View synonyms for devalue


[ dee-val-yoo ]

verb (used with object)

, de·val·ued, de·val·u·ing.
  1. to deprive of value; reduce the value of.
  2. to fix a lower value on (a currency).

verb (used without object)

, de·val·ued, de·val·u·ing.
  1. to undergo devaluation:

    The currency has devalued at a rapid rate.


/ diːˈvæljuː; diːˈvæljuːˌeɪt /


  1. to reduce (a currency) or (of a currency) be reduced in exchange value
  2. tr to reduce the value or worth of (something)

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Word History and Origins

Origin of devalue1

First recorded in 1915–20; de- + value

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Example Sentences

Instead of rebuilding a new economy after the Civil War, the South simply devalued the labor previously performed by enslaved people, whether in the fields or within the home.

From Vox

The flip side is that our regular season would have been devalued if our teams didn’t have to compete.

They’re also the back-of-house positions most likely to be held by women, whose work is often devalued by male chefs.

From Eater

Swift promised she would rerecord all of her older albums so she would fully own them, therefore devaluing Braun’s purchase.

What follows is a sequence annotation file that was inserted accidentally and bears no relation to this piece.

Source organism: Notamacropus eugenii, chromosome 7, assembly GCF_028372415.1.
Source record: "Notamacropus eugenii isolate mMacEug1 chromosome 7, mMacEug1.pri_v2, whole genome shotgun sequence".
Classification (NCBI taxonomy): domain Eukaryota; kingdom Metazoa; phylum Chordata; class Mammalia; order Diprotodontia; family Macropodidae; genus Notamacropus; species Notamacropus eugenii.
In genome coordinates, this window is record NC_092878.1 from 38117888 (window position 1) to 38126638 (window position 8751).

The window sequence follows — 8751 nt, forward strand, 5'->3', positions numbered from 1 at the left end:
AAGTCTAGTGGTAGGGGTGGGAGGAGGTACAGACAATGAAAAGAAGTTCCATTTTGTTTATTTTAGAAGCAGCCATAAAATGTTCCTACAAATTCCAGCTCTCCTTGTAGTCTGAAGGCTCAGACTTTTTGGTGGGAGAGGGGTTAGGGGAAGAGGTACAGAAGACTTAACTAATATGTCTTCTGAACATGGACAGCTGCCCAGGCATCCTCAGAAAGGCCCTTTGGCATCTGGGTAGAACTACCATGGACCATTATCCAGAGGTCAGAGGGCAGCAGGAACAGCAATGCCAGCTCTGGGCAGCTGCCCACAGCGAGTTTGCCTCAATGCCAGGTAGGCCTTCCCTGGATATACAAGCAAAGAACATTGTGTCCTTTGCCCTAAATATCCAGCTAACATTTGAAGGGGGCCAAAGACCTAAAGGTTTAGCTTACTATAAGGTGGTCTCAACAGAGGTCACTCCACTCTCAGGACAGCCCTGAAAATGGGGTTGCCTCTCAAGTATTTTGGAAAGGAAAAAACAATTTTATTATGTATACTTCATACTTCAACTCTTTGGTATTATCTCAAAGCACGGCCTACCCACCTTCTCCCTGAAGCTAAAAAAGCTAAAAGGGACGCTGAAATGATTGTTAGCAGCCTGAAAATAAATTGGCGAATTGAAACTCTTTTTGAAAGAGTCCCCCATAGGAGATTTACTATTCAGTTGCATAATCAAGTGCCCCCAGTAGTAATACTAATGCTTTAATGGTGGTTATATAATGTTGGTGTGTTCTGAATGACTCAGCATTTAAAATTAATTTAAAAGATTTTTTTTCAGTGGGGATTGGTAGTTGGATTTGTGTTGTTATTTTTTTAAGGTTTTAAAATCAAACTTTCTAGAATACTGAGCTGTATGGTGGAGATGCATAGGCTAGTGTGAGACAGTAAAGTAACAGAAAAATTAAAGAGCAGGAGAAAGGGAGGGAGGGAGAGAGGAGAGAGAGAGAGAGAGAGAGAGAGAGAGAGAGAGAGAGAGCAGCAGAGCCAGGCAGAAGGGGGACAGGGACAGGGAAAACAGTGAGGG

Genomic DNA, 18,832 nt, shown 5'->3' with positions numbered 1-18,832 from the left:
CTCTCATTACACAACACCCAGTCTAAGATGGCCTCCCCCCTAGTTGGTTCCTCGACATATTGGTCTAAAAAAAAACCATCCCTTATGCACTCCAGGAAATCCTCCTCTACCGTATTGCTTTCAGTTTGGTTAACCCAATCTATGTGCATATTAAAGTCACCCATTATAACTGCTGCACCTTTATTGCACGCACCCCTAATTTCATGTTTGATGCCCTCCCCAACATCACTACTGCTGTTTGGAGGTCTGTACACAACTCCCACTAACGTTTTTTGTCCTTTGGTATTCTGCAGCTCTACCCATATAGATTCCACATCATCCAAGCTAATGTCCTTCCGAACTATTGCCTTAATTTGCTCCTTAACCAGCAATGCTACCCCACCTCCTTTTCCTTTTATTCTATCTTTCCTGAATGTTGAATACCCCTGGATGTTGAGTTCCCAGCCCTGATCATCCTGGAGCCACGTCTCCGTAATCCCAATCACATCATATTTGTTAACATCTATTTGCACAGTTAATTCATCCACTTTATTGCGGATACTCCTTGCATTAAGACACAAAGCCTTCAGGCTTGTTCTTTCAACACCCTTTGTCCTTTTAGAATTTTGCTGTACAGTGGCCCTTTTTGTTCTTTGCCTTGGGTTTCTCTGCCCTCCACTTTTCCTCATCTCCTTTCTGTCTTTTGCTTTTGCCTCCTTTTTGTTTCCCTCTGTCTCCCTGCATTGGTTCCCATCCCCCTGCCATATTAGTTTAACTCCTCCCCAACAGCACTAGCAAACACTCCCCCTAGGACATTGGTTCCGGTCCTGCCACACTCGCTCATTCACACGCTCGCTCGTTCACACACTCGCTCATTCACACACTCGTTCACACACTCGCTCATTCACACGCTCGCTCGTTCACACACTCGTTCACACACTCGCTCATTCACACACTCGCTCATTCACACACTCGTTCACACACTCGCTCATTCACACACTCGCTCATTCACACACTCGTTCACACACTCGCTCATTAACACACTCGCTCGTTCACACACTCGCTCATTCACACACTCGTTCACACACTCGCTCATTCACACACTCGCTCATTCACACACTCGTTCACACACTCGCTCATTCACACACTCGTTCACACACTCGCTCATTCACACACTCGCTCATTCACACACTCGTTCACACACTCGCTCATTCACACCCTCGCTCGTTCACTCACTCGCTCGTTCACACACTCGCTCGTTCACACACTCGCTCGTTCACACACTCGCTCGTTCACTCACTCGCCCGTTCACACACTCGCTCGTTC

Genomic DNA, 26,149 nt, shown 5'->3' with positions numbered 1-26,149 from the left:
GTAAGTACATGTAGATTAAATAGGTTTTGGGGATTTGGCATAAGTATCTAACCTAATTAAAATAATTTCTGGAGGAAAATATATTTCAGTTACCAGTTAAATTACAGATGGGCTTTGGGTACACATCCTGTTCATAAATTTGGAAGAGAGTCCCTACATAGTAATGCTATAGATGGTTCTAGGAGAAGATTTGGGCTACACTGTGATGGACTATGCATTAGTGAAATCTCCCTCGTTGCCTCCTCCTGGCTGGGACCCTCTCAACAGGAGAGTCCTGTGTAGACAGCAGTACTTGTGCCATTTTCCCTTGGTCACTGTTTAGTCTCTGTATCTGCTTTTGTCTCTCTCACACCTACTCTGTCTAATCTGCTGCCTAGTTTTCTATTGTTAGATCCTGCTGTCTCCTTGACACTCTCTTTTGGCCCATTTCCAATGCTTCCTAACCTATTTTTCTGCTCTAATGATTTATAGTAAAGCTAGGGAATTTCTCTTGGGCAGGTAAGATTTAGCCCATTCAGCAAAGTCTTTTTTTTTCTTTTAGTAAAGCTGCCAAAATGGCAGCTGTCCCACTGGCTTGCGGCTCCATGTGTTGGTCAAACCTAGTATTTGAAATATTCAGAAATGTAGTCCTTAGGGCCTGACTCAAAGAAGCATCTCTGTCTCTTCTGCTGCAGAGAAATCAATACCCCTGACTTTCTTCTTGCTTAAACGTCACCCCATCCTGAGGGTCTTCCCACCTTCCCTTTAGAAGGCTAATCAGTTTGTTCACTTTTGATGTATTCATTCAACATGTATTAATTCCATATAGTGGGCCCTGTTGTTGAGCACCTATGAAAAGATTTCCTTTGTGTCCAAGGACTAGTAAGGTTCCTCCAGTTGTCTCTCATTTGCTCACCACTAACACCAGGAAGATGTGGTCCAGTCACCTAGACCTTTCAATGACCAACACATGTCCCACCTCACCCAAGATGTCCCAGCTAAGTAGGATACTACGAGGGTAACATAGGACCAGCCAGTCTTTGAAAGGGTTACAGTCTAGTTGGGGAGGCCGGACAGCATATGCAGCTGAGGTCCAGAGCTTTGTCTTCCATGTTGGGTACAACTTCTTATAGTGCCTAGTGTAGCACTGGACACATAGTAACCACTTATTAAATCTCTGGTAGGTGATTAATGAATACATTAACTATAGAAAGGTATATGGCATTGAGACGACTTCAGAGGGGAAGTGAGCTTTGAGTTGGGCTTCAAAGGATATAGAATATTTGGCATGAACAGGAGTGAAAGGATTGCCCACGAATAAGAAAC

To understand the way that we have devalued women’s work is really to understand that we’ve expected women to do so much for free over hundreds and hundreds of years.

From Time

Boys are taught early in life to devalue care, to be hyper-competitive, super-achieving men.

In its place came something which, striving to fuse Urdu and Telugu, seemed to devalue both.

Rosen undoubtedly did not intend to devalue women with her comments.

We devalue the significance of memory in order to cope with the fact that our gadgets are now better at it than we are.

They propose that we pressure China to improve its human-rights policy, or to get tougher on Iran, or to devalue its currency.

These people devalue the source of their frustration and envy.

If they really decide to devalue, then Whitely and me, we go ahead and put every cent we got into Swiss gold.


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